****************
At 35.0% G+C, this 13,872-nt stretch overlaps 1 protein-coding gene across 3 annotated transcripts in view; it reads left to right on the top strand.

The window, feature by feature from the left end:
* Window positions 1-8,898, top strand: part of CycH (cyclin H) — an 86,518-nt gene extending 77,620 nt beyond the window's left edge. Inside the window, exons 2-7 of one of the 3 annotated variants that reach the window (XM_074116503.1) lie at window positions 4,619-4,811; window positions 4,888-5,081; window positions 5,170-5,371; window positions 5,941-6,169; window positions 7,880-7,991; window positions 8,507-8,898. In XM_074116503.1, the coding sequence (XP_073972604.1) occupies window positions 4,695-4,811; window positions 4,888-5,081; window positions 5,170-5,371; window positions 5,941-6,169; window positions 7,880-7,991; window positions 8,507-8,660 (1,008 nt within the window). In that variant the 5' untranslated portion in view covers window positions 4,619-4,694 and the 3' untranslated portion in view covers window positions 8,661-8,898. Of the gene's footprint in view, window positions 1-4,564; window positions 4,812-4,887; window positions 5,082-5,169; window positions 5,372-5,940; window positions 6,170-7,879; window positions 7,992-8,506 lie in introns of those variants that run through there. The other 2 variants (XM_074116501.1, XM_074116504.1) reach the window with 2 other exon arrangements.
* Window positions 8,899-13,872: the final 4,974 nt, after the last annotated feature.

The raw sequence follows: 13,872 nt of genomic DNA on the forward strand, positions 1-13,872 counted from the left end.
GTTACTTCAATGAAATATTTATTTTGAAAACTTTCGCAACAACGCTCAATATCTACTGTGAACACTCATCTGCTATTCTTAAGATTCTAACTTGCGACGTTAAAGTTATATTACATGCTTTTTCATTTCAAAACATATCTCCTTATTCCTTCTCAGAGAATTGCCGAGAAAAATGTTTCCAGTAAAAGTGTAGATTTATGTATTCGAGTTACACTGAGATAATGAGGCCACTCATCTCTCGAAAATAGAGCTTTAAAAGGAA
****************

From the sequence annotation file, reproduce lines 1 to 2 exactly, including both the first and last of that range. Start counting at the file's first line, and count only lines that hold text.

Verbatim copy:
At 35.0% G+C, this 13,872-nt stretch overlaps 1 protein-coding gene across 3 annotated transcripts in view; it reads left to right on the top strand.

The window, feature by feature from the left end: